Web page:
Duke Energy wants the North Carolina Utilities Commission to let the company pay for rooftop solar power what it pays for other types of generated power.
Owners of rooftop solar systems sign contracts with Duke Energy that allow them to sell surplus electricity for 11 cents per kilowatt hour, the same price households pay for electricity.
If individual residential Solar owners charged Duke the way Duke charges the rest of us (or tries to, anyway), they would force a much higher rate down Duke Energy's throat to cover the cost of their construction within a few short years. But that's not how it works. Even at 11 cents per kilowatt hour, the return on investment for a residential Solar PV array goes well past the ten year mark. But if Duke Energy gets its way on this pricing request, the ROI for many will be extended, adding years to the payoff, and causing many who are contemplating this to change their mind. Which is the (real) goal of Duke Energy.
Several hundred residents plan to pack a public hearing Monday to voice their objections to a proposed 36-acre solar farm near affluent subdivisions in eastern Lincoln County at Lake Norman.
Homes worth a total of $400 million surround the site, opponent George Arena, a former Lincoln County commissioner, has said. Soybeans are now grown on the 36-acre site where Strata Solar hopes to build the farm. Webbs Road leads to pricey Sailview, the lake community where Arena lives, and to Governor’s Island, one of the lake’s most exclusive developments.
The irony of this opposition is: Lake Norman was not created as a recreational spot, it was formed to (among other things) provide water for the Marshall Steam Station, a coal-burning power plant which has caused at least 130 deaths and over a billion dollars in health care costs, due to particulate air pollution. And the pricey Sailview community gets more than just a whiff of that pollution. But setting aside the toxic and noxious elements of this story, there are some interesting private property issues you won't find unless you go hyperlocal:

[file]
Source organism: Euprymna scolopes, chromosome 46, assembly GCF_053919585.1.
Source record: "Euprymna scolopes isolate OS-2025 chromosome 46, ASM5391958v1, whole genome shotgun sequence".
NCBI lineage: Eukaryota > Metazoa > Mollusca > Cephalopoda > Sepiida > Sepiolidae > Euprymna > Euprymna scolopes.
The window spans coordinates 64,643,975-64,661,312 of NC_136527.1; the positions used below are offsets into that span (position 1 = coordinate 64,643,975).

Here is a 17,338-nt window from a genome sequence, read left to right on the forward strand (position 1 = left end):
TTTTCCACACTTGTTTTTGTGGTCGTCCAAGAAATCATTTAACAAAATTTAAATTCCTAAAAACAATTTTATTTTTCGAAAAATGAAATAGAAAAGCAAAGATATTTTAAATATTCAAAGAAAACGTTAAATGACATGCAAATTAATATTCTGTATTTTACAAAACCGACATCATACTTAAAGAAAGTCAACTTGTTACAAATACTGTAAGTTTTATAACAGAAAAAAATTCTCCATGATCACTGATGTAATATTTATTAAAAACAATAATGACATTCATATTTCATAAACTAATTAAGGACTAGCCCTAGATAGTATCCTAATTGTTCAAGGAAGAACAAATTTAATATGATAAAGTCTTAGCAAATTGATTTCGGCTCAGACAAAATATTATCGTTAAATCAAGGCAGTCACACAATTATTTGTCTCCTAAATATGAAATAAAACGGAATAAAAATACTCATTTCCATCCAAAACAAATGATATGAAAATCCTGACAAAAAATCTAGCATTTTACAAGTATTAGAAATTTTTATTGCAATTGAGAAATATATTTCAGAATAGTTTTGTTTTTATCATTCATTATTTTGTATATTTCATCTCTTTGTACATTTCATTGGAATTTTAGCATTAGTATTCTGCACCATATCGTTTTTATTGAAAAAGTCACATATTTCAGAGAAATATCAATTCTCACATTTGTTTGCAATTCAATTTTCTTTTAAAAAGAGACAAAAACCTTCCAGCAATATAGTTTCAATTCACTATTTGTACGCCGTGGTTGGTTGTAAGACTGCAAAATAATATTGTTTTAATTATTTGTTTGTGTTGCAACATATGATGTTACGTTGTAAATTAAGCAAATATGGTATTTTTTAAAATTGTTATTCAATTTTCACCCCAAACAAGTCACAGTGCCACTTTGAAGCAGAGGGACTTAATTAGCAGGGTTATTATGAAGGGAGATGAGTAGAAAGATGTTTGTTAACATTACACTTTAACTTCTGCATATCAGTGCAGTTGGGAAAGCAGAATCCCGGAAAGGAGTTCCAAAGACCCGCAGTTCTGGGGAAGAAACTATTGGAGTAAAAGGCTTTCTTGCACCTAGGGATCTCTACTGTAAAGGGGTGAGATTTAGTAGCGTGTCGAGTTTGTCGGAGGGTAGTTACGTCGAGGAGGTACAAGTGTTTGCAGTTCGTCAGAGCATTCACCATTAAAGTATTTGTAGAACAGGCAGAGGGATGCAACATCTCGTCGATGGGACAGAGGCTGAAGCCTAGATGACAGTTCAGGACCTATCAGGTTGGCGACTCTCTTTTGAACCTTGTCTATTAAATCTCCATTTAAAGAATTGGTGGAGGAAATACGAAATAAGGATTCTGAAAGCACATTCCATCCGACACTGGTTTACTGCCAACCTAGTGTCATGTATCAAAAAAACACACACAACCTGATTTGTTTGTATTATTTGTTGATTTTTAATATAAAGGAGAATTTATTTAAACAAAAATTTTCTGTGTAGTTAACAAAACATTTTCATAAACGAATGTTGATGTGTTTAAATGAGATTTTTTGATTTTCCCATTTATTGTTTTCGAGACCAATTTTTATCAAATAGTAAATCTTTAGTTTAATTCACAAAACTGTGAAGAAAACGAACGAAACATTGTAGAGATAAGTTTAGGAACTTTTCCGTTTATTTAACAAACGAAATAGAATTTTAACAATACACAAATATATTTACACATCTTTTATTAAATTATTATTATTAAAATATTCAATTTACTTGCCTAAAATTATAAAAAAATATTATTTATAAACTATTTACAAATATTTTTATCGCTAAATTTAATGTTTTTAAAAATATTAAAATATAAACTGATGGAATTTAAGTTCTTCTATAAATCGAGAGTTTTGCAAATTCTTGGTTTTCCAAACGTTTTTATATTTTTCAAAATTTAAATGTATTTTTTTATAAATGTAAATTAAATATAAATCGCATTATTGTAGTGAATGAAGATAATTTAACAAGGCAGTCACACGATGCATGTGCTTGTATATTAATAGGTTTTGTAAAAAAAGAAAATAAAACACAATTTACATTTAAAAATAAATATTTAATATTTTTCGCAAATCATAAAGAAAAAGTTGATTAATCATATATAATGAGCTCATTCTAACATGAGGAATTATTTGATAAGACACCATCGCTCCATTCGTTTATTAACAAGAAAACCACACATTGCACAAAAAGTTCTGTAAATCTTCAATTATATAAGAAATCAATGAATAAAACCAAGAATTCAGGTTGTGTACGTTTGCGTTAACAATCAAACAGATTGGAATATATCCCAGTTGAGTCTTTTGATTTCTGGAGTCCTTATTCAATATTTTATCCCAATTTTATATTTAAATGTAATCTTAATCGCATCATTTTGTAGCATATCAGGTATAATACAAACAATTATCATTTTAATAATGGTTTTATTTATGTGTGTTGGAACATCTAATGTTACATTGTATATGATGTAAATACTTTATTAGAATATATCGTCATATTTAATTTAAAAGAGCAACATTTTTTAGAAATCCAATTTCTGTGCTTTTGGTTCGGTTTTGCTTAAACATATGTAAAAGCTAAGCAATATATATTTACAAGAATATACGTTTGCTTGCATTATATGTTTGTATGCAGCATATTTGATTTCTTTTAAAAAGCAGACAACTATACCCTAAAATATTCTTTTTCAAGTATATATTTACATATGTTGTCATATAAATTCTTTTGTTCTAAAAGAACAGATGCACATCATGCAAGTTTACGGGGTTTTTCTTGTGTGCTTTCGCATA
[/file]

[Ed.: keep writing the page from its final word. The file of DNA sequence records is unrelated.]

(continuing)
A lawyer for landowners who were denied a permit last week by the Robeson County Board of Commissioners says the unfounded worries are putting in jeopardy a lucrative industry. In a separate case, the Laurinburg Planning Board on March 12 denied the same company, Strata Solar of Chapel Hill, a permit for panels off U.S. 501. To Rowland Mayor Elizabeth Hunt, the concerns aren't unfounded. "It's not an issue of trust. It's not technology lagging behind. It's the unknown," Hunt told Robeson County commissioners during the April 1 hearing on the Strata farm. She said she read that materials in the panels contained toxins that could leak into groundwater or sewer systems.
This article is somewhat dated, and Robeson County has since reversed its decision. But it's apparent there is some sort of stealth propaganda campaign going on, because the same unfounded fears are showing up in different places. Film at eleven.